The kids are alright; 26-year-old Sander Ilves from Estonia took a crashed ’84 BMW R80 and created a mean and clean street tracker for his own amusement. The budget? Pretty much zero. The team? Just him. And the shop? Nothing but his cold, Estonian garage.


The European winter of 2013 was a cold one in Estonia and if you have to spend time inside it may as well be in your garage rather in front of the TV watching weather forecasts predicting more of the same. So when Sander saw a reasonably priced 1984 BMW R80RT he knew he had to grab it and give him something to toy with in his garage. The bike was bought but the BMW which the Bavarians had literally drowned in box like fairings had been in a decent shunt and the front end was destroyed. So with a plan laid out, a small budget and after hours being the only chance he’d get to work on it Sander set himself the task of building a neat little Tracker, his first ever build. But it had to be stripped down and boxes of old parts torn off and headed for the big motorcycle junk yard in the sky before the real fun could begin.

The BMW immediately regretted having four beers with lunch

With the frame on his bench Sander set about bringing it into the 21st century; adding stiff modern suspension to a spaghetti like old frame is an exercise in futility, so the frame has been strengthened and braced for a level of reinforcement that gives the rigidity required for good handling. On the looks side of things out came the grinder and all the unnecessary tabs have been removed and the entire frame carefully smoothed out. Anticipating a major change from the standard two up seating the subframe was completely removed before a new one could be made to size and welded in place. It now supports a slimline single seat in true tracker style with just enough padding to be comfortable.


One of the great things about first time builders doing it all themselves at home after work is there are no creative limitations, no years of habits that are hard to toss aside. This is clearly evident in the way Sander went about building the suspension for his BMW, were many follow convention he simply picked the best parts for the job and made it work. Up front the standard BMW forks are really not up to true tracker spec so they’ve been swapped for a lowered set of KTM Supermoto USD items with their beefy clamps giving a much tougher look and increased durability. The standard shaft drive levered rear end has also been given a complete overhaul; where most opt to simply change out the damper Sander has gone for a full mono shock conversion, fabricated the components and used a Yamaha R6 shock and spring to take care of soaking up the bumps and putting the power to the ground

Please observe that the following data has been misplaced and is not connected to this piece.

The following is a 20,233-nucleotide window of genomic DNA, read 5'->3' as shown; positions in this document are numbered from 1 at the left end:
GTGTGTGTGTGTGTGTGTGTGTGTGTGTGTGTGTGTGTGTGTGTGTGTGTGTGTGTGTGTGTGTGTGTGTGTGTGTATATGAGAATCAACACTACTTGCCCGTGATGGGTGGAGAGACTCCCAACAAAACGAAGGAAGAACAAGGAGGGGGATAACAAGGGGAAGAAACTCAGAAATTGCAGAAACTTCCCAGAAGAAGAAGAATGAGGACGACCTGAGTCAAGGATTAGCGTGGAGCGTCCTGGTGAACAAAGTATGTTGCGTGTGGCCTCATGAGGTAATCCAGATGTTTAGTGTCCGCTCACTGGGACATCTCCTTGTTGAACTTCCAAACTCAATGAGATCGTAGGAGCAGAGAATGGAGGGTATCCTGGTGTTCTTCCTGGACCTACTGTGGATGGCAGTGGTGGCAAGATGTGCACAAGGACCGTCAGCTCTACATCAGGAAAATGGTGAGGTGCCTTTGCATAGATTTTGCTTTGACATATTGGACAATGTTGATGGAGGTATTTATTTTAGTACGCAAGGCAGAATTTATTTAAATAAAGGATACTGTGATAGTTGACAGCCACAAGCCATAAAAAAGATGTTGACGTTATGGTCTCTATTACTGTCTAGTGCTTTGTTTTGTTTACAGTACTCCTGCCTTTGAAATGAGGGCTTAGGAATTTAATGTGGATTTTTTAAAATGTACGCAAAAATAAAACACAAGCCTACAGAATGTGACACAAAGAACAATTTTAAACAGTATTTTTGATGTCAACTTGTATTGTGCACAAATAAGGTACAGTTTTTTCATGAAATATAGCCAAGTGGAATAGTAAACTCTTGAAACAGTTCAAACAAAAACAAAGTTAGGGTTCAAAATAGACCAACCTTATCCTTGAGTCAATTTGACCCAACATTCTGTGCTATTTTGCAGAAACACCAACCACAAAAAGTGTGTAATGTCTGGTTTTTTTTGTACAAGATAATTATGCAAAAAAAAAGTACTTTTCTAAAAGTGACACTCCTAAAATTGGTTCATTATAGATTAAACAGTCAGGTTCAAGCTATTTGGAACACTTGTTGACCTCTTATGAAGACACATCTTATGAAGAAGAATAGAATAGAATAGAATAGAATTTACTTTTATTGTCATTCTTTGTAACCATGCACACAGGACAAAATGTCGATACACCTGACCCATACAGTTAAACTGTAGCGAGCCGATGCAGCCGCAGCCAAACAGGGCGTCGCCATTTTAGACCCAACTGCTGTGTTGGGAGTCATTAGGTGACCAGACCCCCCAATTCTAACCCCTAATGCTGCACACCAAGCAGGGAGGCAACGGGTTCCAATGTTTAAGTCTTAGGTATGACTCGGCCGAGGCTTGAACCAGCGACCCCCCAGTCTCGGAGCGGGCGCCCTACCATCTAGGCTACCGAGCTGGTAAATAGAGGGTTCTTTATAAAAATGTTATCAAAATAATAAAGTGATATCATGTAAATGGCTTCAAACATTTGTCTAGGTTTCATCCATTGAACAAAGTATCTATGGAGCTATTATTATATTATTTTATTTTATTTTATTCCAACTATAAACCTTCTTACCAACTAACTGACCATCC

The engine was in relatively good condition although 30 years of wear and tear had the Boxer looking less than satisfactory. But rather than blast it or paint it like so many do Sander put in the elbow grease to give it a thorough clean, the raw imperfect metal combined with the unique engine configuration become an instant visual attraction. The air heads were removed, rebuilt and then torqued back down onto new gaskets, always a good idea on an old engine. While most builds of BMW Boxers use the stock headers into twin mufflers Sander continued the theme of doing things a little different by fabricating a set of 2-1 stainless pipes that finish in a raw metal muffler mounted close to the frame. The original Bing carbs were cleaned, rebuilt and now breathe through a set of inward facing K&N filters that along with the exhaust give the build a narrow, compact feel not seen on many BMW’s.


With a Boxer ready to rip up the streets and destroy the Estonian backroads the aesthetics are all about staying true to the pure unadulterated simplicity of the build. The tank has been lovingly beaten to restore the clean factory lines before being painted in a copper tone not dissimilar to the hue available on the R80 from the factory. The same colour is applied to the tiny rear fender that is the only other piece of metal work left on the machine. To continue the clean theme the original wiring loom was thrown in the bin and a new one made from scratch. It sends the signals to the well-hidden LED indicators front and rear, the classic headlight with new mount and Sander’s own instrument cluster using a mix of BMW originals and modern LED idiot lights.


Working after hours and on the weekends he had free Sander was in no hurry to rush the build, it took just on two years from crashed wreck to feature worthy finish. A total of 300 hours was invested into the BMW with nearly 50 of those spent on google, researching and finding parts. Total outlay was just under €3,500 and when you consider that gets you an asthmatic 250cc learner machine from the show room floor I know what I’d rather have; An Estonian built Boxing Bavarian with just the right fruit to shoot rooster tails towards the sky.

[Photos by Silver Gutmann]